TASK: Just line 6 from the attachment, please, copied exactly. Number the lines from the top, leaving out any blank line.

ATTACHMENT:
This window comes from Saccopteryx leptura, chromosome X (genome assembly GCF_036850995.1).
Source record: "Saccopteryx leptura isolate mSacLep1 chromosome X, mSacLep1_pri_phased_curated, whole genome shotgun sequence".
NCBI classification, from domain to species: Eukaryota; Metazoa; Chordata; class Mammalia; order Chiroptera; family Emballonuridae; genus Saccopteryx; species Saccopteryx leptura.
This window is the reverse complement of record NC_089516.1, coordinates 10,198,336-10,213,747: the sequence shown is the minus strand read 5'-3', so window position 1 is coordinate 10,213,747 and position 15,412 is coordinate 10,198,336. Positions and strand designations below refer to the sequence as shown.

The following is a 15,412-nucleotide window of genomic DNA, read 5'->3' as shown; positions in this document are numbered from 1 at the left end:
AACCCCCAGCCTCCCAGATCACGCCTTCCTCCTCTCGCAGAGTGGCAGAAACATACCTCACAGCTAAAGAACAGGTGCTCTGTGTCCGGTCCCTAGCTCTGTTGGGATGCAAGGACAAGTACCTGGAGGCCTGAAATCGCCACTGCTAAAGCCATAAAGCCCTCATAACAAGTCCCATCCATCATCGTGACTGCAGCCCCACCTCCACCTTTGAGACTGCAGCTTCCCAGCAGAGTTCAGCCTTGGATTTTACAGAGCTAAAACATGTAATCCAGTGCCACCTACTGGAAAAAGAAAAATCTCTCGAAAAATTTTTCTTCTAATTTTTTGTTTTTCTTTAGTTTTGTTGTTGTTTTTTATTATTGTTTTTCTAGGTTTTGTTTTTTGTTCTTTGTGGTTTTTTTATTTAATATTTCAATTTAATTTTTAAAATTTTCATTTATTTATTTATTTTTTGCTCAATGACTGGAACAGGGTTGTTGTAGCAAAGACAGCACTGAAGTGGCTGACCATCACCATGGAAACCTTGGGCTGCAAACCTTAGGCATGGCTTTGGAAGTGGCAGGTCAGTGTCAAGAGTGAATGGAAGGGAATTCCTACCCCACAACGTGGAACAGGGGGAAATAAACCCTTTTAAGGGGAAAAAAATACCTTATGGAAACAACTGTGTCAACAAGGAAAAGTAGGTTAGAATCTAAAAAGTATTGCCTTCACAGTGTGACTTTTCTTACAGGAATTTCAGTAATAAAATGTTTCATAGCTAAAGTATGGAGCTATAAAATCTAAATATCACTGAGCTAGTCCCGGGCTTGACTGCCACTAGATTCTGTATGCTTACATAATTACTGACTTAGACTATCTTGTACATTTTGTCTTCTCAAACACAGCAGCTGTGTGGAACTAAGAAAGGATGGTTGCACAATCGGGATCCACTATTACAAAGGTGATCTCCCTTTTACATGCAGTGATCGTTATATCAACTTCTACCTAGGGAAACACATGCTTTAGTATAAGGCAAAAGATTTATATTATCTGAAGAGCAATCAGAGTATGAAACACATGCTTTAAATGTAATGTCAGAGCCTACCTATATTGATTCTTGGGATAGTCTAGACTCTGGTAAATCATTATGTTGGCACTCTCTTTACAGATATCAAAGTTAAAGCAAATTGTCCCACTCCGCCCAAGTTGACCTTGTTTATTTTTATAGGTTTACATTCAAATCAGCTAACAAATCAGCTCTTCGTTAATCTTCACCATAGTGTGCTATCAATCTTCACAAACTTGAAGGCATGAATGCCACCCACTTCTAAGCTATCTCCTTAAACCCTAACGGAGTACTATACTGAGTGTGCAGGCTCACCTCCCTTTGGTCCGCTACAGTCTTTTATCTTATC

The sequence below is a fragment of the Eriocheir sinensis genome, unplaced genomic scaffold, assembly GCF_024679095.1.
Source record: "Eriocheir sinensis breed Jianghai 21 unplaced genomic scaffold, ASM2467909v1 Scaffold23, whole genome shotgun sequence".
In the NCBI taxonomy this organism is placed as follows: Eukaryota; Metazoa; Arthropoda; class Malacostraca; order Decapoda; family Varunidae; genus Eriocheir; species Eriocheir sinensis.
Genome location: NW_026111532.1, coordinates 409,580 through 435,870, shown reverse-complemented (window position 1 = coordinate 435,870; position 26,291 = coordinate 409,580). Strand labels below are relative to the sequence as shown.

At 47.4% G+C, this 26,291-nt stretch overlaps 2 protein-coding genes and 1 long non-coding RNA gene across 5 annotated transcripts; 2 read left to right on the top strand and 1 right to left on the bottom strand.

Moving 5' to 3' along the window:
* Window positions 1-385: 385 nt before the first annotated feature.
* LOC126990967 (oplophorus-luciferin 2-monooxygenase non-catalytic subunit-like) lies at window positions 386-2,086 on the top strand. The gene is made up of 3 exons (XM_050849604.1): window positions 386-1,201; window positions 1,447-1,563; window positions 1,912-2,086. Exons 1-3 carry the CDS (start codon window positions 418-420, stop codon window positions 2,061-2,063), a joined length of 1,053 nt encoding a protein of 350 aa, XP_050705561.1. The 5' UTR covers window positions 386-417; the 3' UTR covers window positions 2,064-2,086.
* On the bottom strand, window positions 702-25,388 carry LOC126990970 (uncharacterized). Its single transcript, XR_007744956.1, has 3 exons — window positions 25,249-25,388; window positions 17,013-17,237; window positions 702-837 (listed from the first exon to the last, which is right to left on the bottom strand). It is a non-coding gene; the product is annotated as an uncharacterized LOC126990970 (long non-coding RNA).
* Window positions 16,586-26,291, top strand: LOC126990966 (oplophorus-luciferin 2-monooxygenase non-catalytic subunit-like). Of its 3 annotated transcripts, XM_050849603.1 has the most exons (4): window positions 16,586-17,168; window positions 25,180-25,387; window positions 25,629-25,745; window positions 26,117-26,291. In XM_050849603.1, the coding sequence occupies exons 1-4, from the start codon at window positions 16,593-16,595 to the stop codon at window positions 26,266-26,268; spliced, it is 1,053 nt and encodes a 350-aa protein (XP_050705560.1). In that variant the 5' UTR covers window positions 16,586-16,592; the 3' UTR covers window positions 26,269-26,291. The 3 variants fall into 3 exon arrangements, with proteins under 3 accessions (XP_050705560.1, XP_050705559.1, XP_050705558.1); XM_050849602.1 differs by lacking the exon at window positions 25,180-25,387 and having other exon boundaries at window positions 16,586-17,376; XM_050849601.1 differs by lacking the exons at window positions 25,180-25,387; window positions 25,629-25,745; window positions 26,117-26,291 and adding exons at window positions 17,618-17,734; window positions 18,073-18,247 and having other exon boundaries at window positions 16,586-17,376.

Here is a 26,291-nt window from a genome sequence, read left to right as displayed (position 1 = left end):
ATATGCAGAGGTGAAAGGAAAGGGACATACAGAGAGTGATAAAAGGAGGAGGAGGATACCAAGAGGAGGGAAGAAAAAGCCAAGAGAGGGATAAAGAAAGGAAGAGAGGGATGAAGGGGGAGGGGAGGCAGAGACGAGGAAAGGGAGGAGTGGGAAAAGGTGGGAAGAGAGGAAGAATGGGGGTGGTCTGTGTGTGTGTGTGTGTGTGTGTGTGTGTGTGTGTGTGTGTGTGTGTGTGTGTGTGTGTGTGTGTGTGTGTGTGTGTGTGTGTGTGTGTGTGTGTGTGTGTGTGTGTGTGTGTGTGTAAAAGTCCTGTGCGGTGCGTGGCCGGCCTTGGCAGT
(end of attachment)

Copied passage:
AACCCCCAGCCTCCCAGATCACGCCTTCCTCCTCTCGCAGAGTGGCAGAAACATACCTCACAGCTAAAGAACAGGTGCTCTGTGTCCGGTCCCTAGCTCTGTTGGGATGCAAGGACAAGTACCTGGAGGCCTGAAATCGCCACTGCTAAAGCCATAAAGCCCTCATAACAAGTCCCATCCATCATCGTGACTGCAGCCCCACCTCCACCTTTGAGACTGCAGCTTCCCAGCAGAGTTCAGCCTTGGATTTTACAGAGCTAAAACATGTAATCCAGTGCCACCTACTGGAAAAAGAAAAATCTCTCGAAAAATTTTTCTTCTAATTTTTTGTTTTTCTTTAGTTTTGTTGTTGTTTTTTATTATTGTTTTTCTAGGTTTTGTTTTTTGTTCTTTGTGGTTTTTTTATTTAATATTTCAATTTAATTTTTAAAATTTTCATTTATTTATTTATTTTTTGCTCAATGACTGGAACAGGGTTGTTGTAGCAAAGACAGCACTGAAGTGGCTGACCATCACCATGGAAACCTTGGGCTGCAAACCTTAGGCATGGCTTTGGAAGTGGCAGGTCAGTGTCAAGAGTGAATGGAAGGGAATTCCTACCCCACAACGTGGAACAGGGGGAAATAAACCCTTTTAAGGGGAAAAAAATACCTTATGGAAACAACTGTGTCAACAAGGAAAAGTAGGTTAGAATCTAAAAAGTATTGCCTTCACAGTGTGACTTTTCTTACAGGAATTTCAGTAATAAAATGTTTCATAGCTAAAGTATGGAGCTATAAAATCTAAATATCACTGAGCTAGTCCCGGGCTTGACTGCCACTAGATTCTGTATGCTTACATAATTACTGACTTAGACTATCTTGTACATTTTGTCTTCTCAAACACAGCAGCTGTGTGGAACTAAGAAAGGATGGTTGCACAATCGGGATCCACTATTACAAAGGTGATCTCCCTTTTACATGCAGTGATCGTTATATCAACTTCTACCTAGGGAAACACATGCTTTAGTATAAGGCAAAAGATTTATATTATCTGAAGAGCAATCAGAGTATGAAACACATGCTTTAAATGTAATGTCAGAGCCTACCTATATTGATTCTTGGGATAGTCTAGACTCTGGTAAATCATTATGTTGGCACTCTCTTTACAGATATCAAAGTTAAAGCAAATTGTCCCACTCCGCCCAAGTTGACCTTGTTTATTTTTATAGGTTTACATTCAAATCAGCTAACAAATCAGCTCTTCGTTAATCTTCACCATAGTGTGCTATCAATCTTCACAAACTTGAAGGCATGAATGCCACCCACTTCTAAGCTATCTCCTTAAACCCTAACGGAGTACTATACTGAGTGTGCAGGCTCACCTCCCTTTGGTCCGCTACAGTCTTTTATCTTATC